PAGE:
So I’ve been reading a book by James G. Cowan called The Elements of the Aborigine Tradition, and I’ve been putting up with balderdash like “This suggests that science has no way of answering problems posed by the spirit, however much it might claim to have identified the structure of DNA and the principles of life in the laboratory. The Rainbow Snake as an expression of world creation resolves that problem…” because he has a lot of interesting things to say about Aboriginal culture, but this, this is too much:
The etymology of the word ‘rite’ more properly suggests the origin of Aboriginal ceremony than does its obvious association with religious ritual. This, of course, is never far away, as most ceremonies are in one way or another religious. But the earlier etymological meaning, deriving from the Latin word recte meaning ‘in a straight line, perpendicularity [sic], uprightly’ goes nearer to the heart of what Aboriginal ritual means to them.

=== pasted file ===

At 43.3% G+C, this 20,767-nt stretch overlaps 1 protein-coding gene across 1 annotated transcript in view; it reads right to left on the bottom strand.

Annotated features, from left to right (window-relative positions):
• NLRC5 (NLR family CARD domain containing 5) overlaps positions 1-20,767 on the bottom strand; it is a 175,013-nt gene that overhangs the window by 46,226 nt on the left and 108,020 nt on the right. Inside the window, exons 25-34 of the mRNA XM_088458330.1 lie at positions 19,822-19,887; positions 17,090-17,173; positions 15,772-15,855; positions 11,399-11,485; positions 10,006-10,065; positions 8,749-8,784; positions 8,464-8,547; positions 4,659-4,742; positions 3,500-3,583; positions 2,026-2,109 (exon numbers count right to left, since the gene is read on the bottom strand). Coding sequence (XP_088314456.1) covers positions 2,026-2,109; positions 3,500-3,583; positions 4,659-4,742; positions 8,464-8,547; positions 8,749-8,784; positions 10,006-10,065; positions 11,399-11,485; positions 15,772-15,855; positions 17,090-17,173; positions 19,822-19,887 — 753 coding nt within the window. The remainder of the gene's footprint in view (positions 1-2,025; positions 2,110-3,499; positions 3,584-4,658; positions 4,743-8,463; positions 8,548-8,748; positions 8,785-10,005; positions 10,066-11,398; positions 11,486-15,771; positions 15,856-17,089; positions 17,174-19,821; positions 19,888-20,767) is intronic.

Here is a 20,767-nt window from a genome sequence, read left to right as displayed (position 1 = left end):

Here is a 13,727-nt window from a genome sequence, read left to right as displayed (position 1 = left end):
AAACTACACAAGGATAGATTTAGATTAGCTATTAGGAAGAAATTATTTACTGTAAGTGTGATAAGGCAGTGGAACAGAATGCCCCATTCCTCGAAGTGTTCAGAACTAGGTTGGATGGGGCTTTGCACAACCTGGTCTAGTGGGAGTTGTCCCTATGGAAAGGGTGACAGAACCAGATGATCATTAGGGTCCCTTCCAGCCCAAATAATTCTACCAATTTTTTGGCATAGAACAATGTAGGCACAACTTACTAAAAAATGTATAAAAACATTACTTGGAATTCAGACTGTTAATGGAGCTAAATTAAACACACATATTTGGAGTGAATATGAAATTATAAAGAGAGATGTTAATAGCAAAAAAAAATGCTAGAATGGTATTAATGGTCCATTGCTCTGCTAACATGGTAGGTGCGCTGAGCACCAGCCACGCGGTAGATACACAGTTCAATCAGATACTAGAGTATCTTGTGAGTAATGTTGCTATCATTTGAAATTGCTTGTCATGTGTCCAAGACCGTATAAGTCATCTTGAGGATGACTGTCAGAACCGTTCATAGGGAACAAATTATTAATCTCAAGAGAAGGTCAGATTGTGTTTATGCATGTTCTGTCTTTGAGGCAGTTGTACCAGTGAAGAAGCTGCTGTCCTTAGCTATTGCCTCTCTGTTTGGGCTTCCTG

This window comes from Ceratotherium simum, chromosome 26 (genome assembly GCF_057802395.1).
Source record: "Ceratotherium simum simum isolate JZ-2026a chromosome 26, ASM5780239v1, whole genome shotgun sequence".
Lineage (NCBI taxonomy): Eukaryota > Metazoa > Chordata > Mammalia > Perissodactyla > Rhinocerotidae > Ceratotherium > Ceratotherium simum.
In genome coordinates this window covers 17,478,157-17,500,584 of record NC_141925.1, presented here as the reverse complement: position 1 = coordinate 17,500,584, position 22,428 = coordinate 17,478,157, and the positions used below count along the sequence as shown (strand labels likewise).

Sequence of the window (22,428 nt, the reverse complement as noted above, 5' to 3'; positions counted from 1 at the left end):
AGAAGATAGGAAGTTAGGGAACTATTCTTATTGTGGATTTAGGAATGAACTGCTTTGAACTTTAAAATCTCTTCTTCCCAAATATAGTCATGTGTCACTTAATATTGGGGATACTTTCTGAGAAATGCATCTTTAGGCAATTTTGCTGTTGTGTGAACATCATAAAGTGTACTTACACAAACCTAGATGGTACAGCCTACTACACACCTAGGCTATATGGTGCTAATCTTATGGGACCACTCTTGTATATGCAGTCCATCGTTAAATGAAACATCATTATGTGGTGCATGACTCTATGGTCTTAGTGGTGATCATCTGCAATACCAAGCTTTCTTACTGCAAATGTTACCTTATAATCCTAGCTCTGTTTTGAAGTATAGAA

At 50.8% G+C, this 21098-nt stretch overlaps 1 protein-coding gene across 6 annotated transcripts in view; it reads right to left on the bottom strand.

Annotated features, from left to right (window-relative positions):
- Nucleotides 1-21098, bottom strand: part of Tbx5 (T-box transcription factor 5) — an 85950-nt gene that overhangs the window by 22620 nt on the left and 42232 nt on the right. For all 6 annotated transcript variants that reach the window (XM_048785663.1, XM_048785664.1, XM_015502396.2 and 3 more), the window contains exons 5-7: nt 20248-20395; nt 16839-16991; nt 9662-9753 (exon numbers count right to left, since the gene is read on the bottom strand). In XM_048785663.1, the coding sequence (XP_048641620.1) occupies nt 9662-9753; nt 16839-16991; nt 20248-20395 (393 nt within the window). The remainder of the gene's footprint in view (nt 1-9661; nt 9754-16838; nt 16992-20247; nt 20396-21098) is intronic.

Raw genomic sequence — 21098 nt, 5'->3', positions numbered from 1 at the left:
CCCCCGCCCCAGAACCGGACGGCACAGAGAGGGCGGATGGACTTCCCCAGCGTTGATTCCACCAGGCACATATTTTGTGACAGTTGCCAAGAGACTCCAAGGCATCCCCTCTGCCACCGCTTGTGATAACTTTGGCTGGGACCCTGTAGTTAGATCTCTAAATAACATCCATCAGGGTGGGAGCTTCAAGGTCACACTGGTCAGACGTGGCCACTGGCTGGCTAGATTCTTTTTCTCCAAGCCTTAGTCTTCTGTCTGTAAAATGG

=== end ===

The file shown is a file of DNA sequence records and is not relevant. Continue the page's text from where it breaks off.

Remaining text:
The etymological fallacy—using a word’s etymology as a guide to its current meaning—is bad enough, but at least it can get people to learn etymologies. This alleged etymology is just plain wrong. The word rite is from Latin ritus ‘ceremony,’ which has nothing to do with rectus ‘straight.’ Don’t publishers fact-check any more? (That’s a rhetorical question; I know they don’t.)